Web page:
The Grenfell of the West Coast
The Brigus native, John Antle ( 1865-1949), left a significant imprint as a Church of England minister in Newfoundland, Washington State and British Columbia.
The son of a schooner skipper, John participated in the seal and Labrador fisheries in the summer. He also shipped fish and fish products worldwide, returning home with a variety of cargo.
In 1888, following a stint of teaching, he entered Queen’s College in St. John’s. Deaconed by the Bishop in 1890, John was posted to the Greenspond Parish. He was priested in 1892.
Most of his parishioners, living on islands in Bonavista Bay, earned their living at the Labrador fishery. To serve his parish, John had to be a good sailor, as he spent much time operating small vessels.
While at Greenspond, John heard about Wilfred Grenfell (18651940), the English medical missionary to Newfoundland and Labrador. The Newfoundlander was both intrigued and influenced by tales from Coastal Labrador.
In 1894, John was transferred to Catalina. Prosecutors of the Labrador fishery found safe anchorage in the harbour before continuing their homeward journey. Intimately involved with them, John learned more about Grenfell and his work.
In 1897, John relocated to Washington State, before transferring to the Diocese of New Westminster in Vancouver, British Columbia, serving as Rector of Holy Trinity Parish (1899-1904).
In 1905, weary of city life, he cruised down the coast in a 16-foot boat w i t h a t h ree-quar t er - horsepower Bullpup engine. The Lavrock was named after the Newfoundland Church ship.
E. Rex Kearley writes that John “ found conditions on the northern B.C. coast similar in many ways to what he had known in northern Newfoundland.” He made contact with Whites, most of whom were loggers, and Indian settlers.
Inspired by Grenfell, John had the Hastings Logging Company erect the small Queen’s Hospital at Rock Bay. The Victorian Order of Nurses staffed it. ( The structure was destroyed by fire in 1910. By September 1911, John had rebuilt the hospital, now with 21 beds.)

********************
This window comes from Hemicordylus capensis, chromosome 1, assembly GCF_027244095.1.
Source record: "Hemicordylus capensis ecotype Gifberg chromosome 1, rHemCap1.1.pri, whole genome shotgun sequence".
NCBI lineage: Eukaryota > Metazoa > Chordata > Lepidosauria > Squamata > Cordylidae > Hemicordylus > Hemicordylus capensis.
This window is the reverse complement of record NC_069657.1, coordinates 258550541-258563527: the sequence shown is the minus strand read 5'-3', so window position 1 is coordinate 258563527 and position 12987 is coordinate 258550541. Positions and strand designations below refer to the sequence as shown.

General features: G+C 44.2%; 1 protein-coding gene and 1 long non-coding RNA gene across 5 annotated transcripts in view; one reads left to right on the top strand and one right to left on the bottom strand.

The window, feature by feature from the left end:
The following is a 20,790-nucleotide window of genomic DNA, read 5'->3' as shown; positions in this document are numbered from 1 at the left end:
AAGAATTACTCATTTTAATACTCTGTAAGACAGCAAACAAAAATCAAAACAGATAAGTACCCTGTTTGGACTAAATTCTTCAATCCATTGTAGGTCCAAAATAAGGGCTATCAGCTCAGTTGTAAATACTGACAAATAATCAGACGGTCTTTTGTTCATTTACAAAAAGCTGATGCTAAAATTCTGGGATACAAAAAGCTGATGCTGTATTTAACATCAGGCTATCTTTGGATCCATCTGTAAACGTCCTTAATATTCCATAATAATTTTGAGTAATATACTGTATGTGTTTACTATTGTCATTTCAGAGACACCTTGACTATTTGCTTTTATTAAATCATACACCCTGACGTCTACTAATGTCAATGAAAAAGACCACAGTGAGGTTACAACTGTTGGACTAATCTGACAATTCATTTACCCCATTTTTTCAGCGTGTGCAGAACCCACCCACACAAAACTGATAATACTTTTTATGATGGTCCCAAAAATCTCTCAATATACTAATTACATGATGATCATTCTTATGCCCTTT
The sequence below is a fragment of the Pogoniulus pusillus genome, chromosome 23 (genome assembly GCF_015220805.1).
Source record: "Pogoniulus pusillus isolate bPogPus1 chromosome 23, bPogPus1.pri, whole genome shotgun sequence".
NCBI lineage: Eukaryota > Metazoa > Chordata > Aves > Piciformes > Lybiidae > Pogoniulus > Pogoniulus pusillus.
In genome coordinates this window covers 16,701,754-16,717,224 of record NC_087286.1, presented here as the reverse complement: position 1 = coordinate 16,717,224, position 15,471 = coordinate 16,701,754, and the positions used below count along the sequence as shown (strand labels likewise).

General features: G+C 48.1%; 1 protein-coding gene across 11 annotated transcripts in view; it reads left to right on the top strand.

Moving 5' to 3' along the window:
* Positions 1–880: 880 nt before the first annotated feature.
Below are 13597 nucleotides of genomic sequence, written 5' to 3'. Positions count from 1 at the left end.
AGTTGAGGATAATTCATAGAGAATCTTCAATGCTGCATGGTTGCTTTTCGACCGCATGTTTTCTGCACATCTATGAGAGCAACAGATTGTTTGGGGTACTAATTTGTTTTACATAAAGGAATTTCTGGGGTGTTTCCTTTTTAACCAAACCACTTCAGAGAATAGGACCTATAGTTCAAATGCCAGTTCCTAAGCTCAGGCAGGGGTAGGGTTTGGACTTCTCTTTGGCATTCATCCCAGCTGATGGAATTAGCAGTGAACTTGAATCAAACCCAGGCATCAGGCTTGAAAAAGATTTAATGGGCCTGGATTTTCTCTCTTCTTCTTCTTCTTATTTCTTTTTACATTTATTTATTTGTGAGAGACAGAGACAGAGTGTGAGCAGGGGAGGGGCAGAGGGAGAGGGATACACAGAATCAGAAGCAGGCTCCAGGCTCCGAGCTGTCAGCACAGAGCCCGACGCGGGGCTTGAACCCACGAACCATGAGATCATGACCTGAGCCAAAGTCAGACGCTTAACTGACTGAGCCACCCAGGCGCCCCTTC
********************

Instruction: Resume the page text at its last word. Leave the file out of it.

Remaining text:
In 1905, aided by Church friends, he had built at Vancouver a 60-foot hospital church ship, the Columbia. Skipper Antle and Dr. W.A.B. Hutton then began the Columbia Coast Mission ( CCM). However, many Church people were opposed to the Church’s involvement in medical work.
Undeterred, John built a hospital at the isolated and difficult-to-reach Alert Bay, which lacked medical assistance. In 1909, he acquired a doctor, two nurses, a cook and an orderly, and opened a new hospital at St. George. (It was destroyed by fire in 1923. Within the year, John had rebuilt St. George’s Hospital at Alert Bay.)
In 1909, responding to a request from Van Anda residents, John converted a former dance hall into Columbia Hospital. It operated until 1921.
In 1910, John built a second Columbia, which became the CCM flagship. The 100-foot boat operated with a gas engine and, later, semidiesel and diesel engines.
In 1921, the peripatetic minister, buying several small houses and large rafts, created a floating hospital, to be moved on demand. It was used at O’Brien Bay and Carriden Bay.
Responding to another request, John began towing the floating hospital, rafts and houses to Pender Harbour. However, the hospital itself was lost in a gale in Johnston Straits. Unfazed, John determined to erect a permanent hospital at Pender Harbour. St. Mary’s Hospi- tal, the last he was to build, was officially opened by the Lieutenant Governor on Aug. 30, 1930.
Undoubtedly influenced by his Newfoundland background, John worked to improve the education for White and Indian children. Building small schools in villages, he staffed them with volunteers.
John travelled to England several times in search of funds. In 1934, he was given a mission boat, which he renamed the John Antle. Crewed by volunteers, he sailed to Vancouver, where he used the vessel in the CCM. As difficult as it was, he retired as Superintendent of the CCM in 1936.
Returning to England in 1939, he purchased a 48-foot vessel, which he called the Reverie. That fall, he set sail for Vancouver. Two of his three helpers jumped ship on the Atlantic coast. John reached his destination in October 1940.
Not without reason did Rev. John Antle of Brigus become known as “ The Grenfell of the West Coast.”